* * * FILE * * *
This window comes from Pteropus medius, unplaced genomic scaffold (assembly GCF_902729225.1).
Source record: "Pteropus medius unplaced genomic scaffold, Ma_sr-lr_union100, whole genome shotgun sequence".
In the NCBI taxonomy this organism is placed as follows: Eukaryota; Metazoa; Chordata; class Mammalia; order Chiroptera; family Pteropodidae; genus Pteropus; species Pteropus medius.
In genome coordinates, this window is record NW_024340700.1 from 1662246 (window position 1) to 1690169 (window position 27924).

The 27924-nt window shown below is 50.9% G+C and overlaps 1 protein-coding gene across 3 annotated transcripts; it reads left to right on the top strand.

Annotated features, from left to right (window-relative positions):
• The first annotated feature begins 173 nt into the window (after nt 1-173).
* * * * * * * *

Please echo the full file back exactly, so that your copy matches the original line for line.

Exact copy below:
This window comes from Pteropus medius, unplaced genomic scaffold (assembly GCF_902729225.1).
Source record: "Pteropus medius unplaced genomic scaffold, Ma_sr-lr_union100, whole genome shotgun sequence".
In the NCBI taxonomy this organism is placed as follows: Eukaryota; Metazoa; Chordata; class Mammalia; order Chiroptera; family Pteropodidae; genus Pteropus; species Pteropus medius.
In genome coordinates, this window is record NW_024340700.1 from 1662246 (window position 1) to 1690169 (window position 27924).

The 27924-nt window shown below is 50.9% G+C and overlaps 1 protein-coding gene across 3 annotated transcripts; it reads left to right on the top strand.

Annotated features, from left to right (window-relative positions):
• The first annotated feature begins 173 nt into the window (after nt 1-173).